Redefining “advanced persistent” adversaries?

Since the beginning of 2013, the popular press has documented many major information security intrusions and attacks. These stories have included veiled hints that the amount of sophistication suggests the intrusions are perpetrated by “advanced persistent” adversaries who must be sponsored by nation-states. Dell SecureWorks Counter Threat Unit™ (CTU) researchers have drawn a different conclusion based on evidence left behind from recent persistent intrusions in well-secured organizations.

Threat Group-0110 targets manufacturing and financial organizations via phishing

Since the evening of July 21, 2014, Dell SecureWorks Counter Threat Unit™ (CTU) researchers have observed a threat group the CTU research team refers to as Threat Group-0110 (TG-0110)[i] phishing many organizations in the manufacturing and financial verticals. TG-0110 is known for using the Pirpi backdoor to access endpoints. Pirpi can search for and exfiltrate files, run other executable files, and execute commands. It also has reverse shell capabilities.

Gameover Zeus re-emerges without peer-to-peer capability

Dell SecureWorks CTU(TM) researchers have observed the distribution of a modified version of the Gameover Zeus malware. The global Gameover Zeus infrastructure was disrupted in late May 2014 by law enforcement and private industry partners during Operation Tovar. The infrastructure, including its peer-to-peer (P2P) network, remains under the control of those organizations and is not available to the threat actors who originally operated it. The new version observed in distribution on July 10, 2014 has jettisoned the P2P component in favor of a centralized command and control (C2) infrastructure that is based on a domain generation algorithm (DGA).

Hacker Hijacks Synology NAS Boxes for Dogecoin Mining Operation, Reaping Half Million Dollars in Two Months

As early as February 8th of this year, computer users began to notice their Synology Network Attached Storage (NAS) boxes were performing sluggishly and had a very high CPU usage. As a result, investigations ensued and eventually a Facebook post, directed at Synology, was made. Ultimately, it was discovered that the cause of the excessive resource consumption was due to illegitimate software that had infected the systems, which ironically, was stored in a folder labeled “PWNED.”

Endpoint Security & Special Guest Robert O’Neill at Gartner Summit

We are thrilled to announce former Navy SEAL Team Leader Robert O’Neill as our special guest at this year’s Gartner Security and Risk Management Summit in National Harbor, Maryland. If you are attending our discussions and activities around endpoint security, cyber security or our other information security services, be sure to swing by our hospitality […]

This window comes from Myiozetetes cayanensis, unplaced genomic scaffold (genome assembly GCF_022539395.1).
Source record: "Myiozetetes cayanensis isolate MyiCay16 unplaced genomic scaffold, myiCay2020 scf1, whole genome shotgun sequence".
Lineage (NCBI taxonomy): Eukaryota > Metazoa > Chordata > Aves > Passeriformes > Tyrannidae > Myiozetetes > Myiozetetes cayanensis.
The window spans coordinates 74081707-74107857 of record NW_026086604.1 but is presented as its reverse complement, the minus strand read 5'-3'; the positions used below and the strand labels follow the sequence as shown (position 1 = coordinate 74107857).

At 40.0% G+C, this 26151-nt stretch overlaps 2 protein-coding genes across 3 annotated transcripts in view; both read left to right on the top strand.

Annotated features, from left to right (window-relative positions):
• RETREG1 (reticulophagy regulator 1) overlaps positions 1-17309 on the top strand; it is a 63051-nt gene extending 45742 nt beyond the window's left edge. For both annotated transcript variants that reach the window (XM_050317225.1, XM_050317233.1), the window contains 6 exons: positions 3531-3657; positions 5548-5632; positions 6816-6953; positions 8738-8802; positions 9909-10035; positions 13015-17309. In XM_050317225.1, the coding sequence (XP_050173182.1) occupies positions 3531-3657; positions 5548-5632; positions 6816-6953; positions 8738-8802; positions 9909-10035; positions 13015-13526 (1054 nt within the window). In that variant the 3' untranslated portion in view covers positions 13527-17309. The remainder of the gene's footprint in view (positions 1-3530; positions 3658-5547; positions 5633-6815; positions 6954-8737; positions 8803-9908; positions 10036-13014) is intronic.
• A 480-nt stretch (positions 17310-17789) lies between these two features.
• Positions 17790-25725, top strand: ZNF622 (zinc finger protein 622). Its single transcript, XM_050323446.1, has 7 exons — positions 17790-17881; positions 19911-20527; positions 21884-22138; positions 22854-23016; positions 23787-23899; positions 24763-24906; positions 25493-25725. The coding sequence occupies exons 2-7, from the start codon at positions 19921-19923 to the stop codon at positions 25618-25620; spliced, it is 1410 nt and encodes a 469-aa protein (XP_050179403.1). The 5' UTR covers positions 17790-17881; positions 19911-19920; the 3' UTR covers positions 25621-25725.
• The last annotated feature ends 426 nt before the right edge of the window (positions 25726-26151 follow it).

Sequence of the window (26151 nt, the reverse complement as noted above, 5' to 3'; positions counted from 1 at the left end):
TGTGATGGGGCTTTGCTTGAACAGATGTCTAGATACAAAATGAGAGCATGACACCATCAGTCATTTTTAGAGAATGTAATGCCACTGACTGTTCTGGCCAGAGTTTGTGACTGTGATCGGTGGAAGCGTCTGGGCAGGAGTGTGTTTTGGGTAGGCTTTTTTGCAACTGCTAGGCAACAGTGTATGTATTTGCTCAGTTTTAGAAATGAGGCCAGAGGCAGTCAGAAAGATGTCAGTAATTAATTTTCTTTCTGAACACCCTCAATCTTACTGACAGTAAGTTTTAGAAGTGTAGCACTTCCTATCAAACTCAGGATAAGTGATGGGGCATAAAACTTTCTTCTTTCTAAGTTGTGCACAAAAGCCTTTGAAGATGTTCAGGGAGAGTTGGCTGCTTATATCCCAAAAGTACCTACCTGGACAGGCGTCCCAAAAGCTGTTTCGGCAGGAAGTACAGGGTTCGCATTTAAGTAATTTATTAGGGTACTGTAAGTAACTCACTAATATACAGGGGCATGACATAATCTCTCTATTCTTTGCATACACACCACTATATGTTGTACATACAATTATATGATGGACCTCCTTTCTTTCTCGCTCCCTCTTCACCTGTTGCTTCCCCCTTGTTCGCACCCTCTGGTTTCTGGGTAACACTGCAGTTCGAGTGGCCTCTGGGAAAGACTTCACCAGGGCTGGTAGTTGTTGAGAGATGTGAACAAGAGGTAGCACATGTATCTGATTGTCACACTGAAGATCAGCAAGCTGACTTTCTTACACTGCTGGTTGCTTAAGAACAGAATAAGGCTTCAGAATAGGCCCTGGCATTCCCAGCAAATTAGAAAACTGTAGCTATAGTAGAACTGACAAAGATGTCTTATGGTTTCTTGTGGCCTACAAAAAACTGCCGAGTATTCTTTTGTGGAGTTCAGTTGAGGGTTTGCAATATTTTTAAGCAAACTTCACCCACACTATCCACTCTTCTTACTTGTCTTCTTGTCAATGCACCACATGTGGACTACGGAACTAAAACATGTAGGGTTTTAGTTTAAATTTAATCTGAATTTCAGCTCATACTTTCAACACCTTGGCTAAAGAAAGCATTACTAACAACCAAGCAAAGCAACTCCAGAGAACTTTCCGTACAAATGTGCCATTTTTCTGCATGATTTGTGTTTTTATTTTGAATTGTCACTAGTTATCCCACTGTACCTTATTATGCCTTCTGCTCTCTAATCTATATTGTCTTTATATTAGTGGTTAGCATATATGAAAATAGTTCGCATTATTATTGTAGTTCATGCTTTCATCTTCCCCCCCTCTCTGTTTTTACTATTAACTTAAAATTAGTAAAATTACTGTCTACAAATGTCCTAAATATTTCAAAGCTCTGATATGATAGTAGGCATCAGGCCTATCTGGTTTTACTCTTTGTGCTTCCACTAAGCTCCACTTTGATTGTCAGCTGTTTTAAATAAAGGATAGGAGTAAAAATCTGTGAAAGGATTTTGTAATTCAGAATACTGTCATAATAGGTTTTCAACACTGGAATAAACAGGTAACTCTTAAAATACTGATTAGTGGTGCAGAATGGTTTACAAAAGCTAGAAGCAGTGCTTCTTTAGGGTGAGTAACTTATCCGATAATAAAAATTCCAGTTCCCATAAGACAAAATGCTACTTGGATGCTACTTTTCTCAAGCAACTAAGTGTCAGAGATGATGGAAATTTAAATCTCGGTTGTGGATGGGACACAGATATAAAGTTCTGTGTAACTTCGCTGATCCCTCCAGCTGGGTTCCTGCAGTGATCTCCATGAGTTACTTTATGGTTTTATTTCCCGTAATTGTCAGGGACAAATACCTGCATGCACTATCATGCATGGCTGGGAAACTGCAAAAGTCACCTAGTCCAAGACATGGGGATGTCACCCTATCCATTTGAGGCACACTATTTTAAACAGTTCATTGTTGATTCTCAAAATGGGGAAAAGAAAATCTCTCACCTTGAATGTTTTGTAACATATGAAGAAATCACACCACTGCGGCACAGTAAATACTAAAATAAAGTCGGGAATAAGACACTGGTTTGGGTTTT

Operation Tovar: Dell SecureWorks Contributes to Efforts Targeting Gameover Zeus and CryptoLocker

Dell SecureWorks partnered with international law enforcement and industry to take proactive action against the infrastructure of the Gameover Zeus botnet and the CryptoLocker ransomware, as well as the operators responsible for these threats. This action has been named Operation Tovar. Law enforcement organizations including the Federal Bureau of Investigation (FBI), the UK’s National Crime Agency, and Europol’s European Cybercrime Center (EC3) seized infrastructure assets relating to these threats, while technical measures were enacted to neutralize the command and control (C2) infrastructure.

APT Campaign Leverages the Cueisfry Trojan and Microsoft Word Vulnerability CVE-2014-1761

Dell SecureWorks Counter Threat Unit™ (CTU) researchers discovered the Cueisfry first-stage downloader trojan while analyzing a spearphishing message sent to an email account belonging to an intelligence-related group in Japan. The message was part of an Advanced Persistent Threat (APT) campaign targeting government officials and economic institutions in Southeast Asia.

Changes in Observed/Assumed Tactics, Techniques, and Procedures (TTPs)

Dell SecureWorks Counter Threat Unit™ (CTU) researchers interact directly with clients during targeted threat incident response engagements. These engagements provide access to a wide range of data for both analysis and research. CTU researchers can deploy host-based endpoint analysis agents and network monitoring systems, and can collect infrastructure logs for analysis. This access, coupled with alerts from Dell SecureWorks iSensors, allows CTU researchers to achieve a much deeper, targeted level of analysis. As a result, CTU researchers have observed a wide range of tactics, techniques, and procedures (TTPs) used by threat actors to deploy a popular remote access trojan (RAT). Some of these tactics, including the following examples, run counter to assumptions about common techniques.

Online Tools

  • Print this Page
  • Share This Resource